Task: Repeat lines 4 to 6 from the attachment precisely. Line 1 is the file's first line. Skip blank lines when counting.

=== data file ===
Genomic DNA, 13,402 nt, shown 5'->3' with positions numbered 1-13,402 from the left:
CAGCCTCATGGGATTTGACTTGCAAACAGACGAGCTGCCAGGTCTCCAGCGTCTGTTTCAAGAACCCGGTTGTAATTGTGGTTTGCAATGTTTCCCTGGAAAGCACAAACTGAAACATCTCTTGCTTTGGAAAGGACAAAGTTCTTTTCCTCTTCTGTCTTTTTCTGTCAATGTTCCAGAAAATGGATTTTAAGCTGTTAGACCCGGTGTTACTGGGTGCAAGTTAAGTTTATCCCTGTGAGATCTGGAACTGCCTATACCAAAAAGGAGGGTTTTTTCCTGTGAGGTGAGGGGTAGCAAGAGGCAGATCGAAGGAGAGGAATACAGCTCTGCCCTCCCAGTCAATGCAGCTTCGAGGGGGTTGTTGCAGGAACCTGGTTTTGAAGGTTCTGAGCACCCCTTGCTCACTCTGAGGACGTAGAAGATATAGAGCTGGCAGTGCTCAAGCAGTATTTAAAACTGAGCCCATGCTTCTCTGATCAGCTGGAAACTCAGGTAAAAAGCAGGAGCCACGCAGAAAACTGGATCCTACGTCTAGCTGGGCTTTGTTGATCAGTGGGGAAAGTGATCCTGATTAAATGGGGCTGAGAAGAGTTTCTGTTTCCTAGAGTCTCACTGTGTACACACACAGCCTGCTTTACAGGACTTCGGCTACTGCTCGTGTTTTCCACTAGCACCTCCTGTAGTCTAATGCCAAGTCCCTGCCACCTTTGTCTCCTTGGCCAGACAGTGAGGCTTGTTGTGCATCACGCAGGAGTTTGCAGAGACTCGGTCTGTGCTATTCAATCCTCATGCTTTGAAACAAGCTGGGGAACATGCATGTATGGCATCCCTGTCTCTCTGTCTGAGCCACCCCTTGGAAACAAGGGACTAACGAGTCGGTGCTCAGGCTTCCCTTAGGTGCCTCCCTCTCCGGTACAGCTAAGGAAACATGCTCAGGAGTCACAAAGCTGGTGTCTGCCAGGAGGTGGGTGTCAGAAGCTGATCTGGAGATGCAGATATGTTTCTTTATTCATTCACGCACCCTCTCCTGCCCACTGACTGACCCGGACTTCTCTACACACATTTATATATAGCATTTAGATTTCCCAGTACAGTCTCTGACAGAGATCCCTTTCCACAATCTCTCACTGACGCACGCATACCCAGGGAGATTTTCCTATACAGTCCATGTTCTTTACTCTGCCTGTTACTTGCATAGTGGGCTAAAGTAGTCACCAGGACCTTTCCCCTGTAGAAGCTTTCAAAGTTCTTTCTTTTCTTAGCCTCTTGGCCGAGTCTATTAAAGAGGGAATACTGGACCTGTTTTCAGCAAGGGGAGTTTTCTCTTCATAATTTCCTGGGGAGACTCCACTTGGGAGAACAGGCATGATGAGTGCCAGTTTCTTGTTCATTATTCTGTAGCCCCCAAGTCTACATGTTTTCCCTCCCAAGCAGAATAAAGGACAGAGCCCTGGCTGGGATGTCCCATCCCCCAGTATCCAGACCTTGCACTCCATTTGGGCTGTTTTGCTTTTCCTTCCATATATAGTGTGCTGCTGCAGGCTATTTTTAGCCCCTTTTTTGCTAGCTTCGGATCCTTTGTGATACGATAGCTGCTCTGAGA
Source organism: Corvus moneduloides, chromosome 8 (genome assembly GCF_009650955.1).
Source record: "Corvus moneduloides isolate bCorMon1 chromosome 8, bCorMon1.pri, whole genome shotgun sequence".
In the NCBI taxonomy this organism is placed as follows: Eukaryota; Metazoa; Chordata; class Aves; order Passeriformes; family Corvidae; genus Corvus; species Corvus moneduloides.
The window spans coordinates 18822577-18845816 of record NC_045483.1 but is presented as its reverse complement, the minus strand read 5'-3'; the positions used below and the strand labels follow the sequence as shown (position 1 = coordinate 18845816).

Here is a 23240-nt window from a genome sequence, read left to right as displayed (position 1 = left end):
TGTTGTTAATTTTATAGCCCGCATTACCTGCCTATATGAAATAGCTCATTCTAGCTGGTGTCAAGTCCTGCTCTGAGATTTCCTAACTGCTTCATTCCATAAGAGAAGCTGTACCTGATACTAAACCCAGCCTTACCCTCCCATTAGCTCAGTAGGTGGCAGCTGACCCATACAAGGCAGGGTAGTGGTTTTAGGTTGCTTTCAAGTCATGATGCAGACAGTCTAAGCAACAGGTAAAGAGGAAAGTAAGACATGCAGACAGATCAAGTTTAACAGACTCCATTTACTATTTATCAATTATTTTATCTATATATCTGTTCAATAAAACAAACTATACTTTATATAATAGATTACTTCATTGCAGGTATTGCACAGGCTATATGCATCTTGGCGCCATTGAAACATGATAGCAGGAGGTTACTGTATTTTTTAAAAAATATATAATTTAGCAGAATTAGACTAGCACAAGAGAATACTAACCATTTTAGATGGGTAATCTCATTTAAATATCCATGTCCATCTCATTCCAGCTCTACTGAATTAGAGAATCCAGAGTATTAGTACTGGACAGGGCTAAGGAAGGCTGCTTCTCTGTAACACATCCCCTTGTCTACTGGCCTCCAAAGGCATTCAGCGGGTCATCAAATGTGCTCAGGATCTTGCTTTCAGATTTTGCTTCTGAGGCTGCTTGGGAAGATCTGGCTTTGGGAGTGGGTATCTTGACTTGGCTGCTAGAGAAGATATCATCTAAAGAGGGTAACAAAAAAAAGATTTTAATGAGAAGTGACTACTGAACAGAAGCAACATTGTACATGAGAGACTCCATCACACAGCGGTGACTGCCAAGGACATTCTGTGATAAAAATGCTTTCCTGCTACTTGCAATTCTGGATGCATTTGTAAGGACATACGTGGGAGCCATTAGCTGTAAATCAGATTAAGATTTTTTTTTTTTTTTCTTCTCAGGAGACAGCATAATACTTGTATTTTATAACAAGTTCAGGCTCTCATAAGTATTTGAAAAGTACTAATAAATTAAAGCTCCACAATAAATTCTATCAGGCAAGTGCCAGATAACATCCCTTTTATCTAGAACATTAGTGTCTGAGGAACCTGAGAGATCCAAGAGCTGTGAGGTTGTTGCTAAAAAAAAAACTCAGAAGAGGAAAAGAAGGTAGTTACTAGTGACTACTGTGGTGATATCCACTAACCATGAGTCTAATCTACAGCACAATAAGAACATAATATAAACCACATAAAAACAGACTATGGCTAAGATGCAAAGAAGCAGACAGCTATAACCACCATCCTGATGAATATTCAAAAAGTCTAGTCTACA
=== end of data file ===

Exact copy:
Source record: "Corvus moneduloides isolate bCorMon1 chromosome 8, bCorMon1.pri, whole genome shotgun sequence".
In the NCBI taxonomy this organism is placed as follows: Eukaryota; Metazoa; Chordata; class Aves; order Passeriformes; family Corvidae; genus Corvus; species Corvus moneduloides.
The window spans coordinates 18822577-18845816 of record NC_045483.1 but is presented as its reverse complement, the minus strand read 5'-3'; the positions used below and the strand labels follow the sequence as shown (position 1 = coordinate 18845816).